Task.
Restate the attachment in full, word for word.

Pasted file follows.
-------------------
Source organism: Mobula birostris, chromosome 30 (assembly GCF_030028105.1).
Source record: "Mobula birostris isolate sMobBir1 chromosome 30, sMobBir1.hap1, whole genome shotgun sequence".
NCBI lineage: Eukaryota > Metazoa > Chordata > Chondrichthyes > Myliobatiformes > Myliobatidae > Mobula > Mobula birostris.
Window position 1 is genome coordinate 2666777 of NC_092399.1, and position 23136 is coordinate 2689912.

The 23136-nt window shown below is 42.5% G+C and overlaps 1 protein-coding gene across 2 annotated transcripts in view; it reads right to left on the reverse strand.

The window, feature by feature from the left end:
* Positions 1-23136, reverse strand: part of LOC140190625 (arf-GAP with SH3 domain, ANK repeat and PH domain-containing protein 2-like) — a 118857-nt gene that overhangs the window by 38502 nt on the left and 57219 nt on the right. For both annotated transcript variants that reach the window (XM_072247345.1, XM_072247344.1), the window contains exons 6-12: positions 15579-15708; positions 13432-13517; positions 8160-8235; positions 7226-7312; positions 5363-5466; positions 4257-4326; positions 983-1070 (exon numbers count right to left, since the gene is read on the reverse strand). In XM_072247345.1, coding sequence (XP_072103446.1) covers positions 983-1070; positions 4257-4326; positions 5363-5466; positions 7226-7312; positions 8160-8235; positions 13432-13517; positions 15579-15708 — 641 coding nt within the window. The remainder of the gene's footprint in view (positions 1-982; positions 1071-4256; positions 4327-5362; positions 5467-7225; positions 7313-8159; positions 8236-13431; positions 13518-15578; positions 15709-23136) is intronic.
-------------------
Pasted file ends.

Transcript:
Source organism: Mobula birostris, chromosome 30 (assembly GCF_030028105.1).
Source record: "Mobula birostris isolate sMobBir1 chromosome 30, sMobBir1.hap1, whole genome shotgun sequence".
NCBI lineage: Eukaryota > Metazoa > Chordata > Chondrichthyes > Myliobatiformes > Myliobatidae > Mobula > Mobula birostris.
Window position 1 is genome coordinate 2666777 of NC_092399.1, and position 23136 is coordinate 2689912.

The 23136-nt window shown below is 42.5% G+C and overlaps 1 protein-coding gene across 2 annotated transcripts in view; it reads right to left on the reverse strand.

The window, feature by feature from the left end:
* Positions 1-23136, reverse strand: part of LOC140190625 (arf-GAP with SH3 domain, ANK repeat and PH domain-containing protein 2-like) — a 118857-nt gene that overhangs the window by 38502 nt on the left and 57219 nt on the right. For both annotated transcript variants that reach the window (XM_072247345.1, XM_072247344.1), the window contains exons 6-12: positions 15579-15708; positions 13432-13517; positions 8160-8235; positions 7226-7312; positions 5363-5466; positions 4257-4326; positions 983-1070 (exon numbers count right to left, since the gene is read on the reverse strand). In XM_072247345.1, coding sequence (XP_072103446.1) covers positions 983-1070; positions 4257-4326; positions 5363-5466; positions 7226-7312; positions 8160-8235; positions 13432-13517; positions 15579-15708 — 641 coding nt within the window. The remainder of the gene's footprint in view (positions 1-982; positions 1071-4256; positions 4327-5362; positions 5467-7225; positions 7313-8159; positions 8236-13431; positions 13518-15578; positions 15709-23136) is intronic.